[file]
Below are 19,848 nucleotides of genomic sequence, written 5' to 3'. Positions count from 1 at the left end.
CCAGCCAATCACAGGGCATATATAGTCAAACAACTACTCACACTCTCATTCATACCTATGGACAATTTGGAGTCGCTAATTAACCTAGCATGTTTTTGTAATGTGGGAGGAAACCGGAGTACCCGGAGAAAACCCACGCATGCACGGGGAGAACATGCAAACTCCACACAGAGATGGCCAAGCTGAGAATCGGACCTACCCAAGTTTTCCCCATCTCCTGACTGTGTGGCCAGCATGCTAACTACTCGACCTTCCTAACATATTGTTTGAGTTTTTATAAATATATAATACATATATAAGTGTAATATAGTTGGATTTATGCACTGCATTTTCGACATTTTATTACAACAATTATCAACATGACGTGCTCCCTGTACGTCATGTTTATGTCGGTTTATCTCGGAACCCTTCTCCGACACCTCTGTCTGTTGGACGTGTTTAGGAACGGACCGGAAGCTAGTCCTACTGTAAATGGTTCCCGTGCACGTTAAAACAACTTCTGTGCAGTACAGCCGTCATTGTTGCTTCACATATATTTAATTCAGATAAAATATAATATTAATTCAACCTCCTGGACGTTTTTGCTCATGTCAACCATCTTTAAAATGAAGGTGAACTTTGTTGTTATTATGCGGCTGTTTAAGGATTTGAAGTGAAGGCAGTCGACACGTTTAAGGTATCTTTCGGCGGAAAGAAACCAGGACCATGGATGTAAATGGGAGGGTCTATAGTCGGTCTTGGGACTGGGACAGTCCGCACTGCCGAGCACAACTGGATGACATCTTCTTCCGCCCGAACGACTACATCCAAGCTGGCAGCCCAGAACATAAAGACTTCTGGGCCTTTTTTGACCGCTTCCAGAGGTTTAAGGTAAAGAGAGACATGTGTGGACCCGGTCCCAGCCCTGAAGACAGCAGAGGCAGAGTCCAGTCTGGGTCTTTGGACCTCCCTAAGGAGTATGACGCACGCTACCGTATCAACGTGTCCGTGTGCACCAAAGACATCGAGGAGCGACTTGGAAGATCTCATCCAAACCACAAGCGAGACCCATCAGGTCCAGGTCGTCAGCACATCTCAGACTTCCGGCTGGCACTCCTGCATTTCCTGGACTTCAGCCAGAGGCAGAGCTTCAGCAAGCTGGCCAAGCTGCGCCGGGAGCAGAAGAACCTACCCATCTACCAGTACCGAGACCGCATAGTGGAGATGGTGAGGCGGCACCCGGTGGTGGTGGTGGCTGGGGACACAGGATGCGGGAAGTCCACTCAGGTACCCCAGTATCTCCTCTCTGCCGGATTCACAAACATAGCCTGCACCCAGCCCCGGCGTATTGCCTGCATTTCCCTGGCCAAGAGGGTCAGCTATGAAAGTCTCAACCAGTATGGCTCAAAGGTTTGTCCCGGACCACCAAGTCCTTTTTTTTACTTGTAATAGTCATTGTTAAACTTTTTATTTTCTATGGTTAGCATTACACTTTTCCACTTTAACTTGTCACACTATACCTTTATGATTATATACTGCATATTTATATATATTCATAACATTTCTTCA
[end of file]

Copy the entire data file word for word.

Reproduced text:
Below are 19,848 nucleotides of genomic sequence, written 5' to 3'. Positions count from 1 at the left end.
CCAGCCAATCACAGGGCATATATAGTCAAACAACTACTCACACTCTCATTCATACCTATGGACAATTTGGAGTCGCTAATTAACCTAGCATGTTTTTGTAATGTGGGAGGAAACCGGAGTACCCGGAGAAAACCCACGCATGCACGGGGAGAACATGCAAACTCCACACAGAGATGGCCAAGCTGAGAATCGGACCTACCCAAGTTTTCCCCATCTCCTGACTGTGTGGCCAGCATGCTAACTACTCGACCTTCCTAACATATTGTTTGAGTTTTTATAAATATATAATACATATATAAGTGTAATATAGTTGGATTTATGCACTGCATTTTCGACATTTTATTACAACAATTATCAACATGACGTGCTCCCTGTACGTCATGTTTATGTCGGTTTATCTCGGAACCCTTCTCCGACACCTCTGTCTGTTGGACGTGTTTAGGAACGGACCGGAAGCTAGTCCTACTGTAAATGGTTCCCGTGCACGTTAAAACAACTTCTGTGCAGTACAGCCGTCATTGTTGCTTCACATATATTTAATTCAGATAAAATATAATATTAATTCAACCTCCTGGACGTTTTTGCTCATGTCAACCATCTTTAAAATGAAGGTGAACTTTGTTGTTATTATGCGGCTGTTTAAGGATTTGAAGTGAAGGCAGTCGACACGTTTAAGGTATCTTTCGGCGGAAAGAAACCAGGACCATGGATGTAAATGGGAGGGTCTATAGTCGGTCTTGGGACTGGGACAGTCCGCACTGCCGAGCACAACTGGATGACATCTTCTTCCGCCCGAACGACTACATCCAAGCTGGCAGCCCAGAACATAAAGACTTCTGGGCCTTTTTTGACCGCTTCCAGAGGTTTAAGGTAAAGAGAGACATGTGTGGACCCGGTCCCAGCCCTGAAGACAGCAGAGGCAGAGTCCAGTCTGGGTCTTTGGACCTCCCTAAGGAGTATGACGCACGCTACCGTATCAACGTGTCCGTGTGCACCAAAGACATCGAGGAGCGACTTGGAAGATCTCATCCAAACCACAAGCGAGACCCATCAGGTCCAGGTCGTCAGCACATCTCAGACTTCCGGCTGGCACTCCTGCATTTCCTGGACTTCAGCCAGAGGCAGAGCTTCAGCAAGCTGGCCAAGCTGCGCCGGGAGCAGAAGAACCTACCCATCTACCAGTACCGAGACCGCATAGTGGAGATGGTGAGGCGGCACCCGGTGGTGGTGGTGGCTGGGGACACAGGATGCGGGAAGTCCACTCAGGTACCCCAGTATCTCCTCTCTGCCGGATTCACAAACATAGCCTGCACCCAGCCCCGGCGTATTGCCTGCATTTCCCTGGCCAAGAGGGTCAGCTATGAAAGTCTCAACCAGTATGGCTCAAAGGTTTGTCCCGGACCACCAAGTCCTTTTTTTTACTTGTAATAGTCATTGTTAAACTTTTTATTTTCTATGGTTAGCATTACACTTTTCCACTTTAACTTGTCACACTATACCTTTATGATTATATACTGCATATTTATATATATTCATAACATTTCTTCA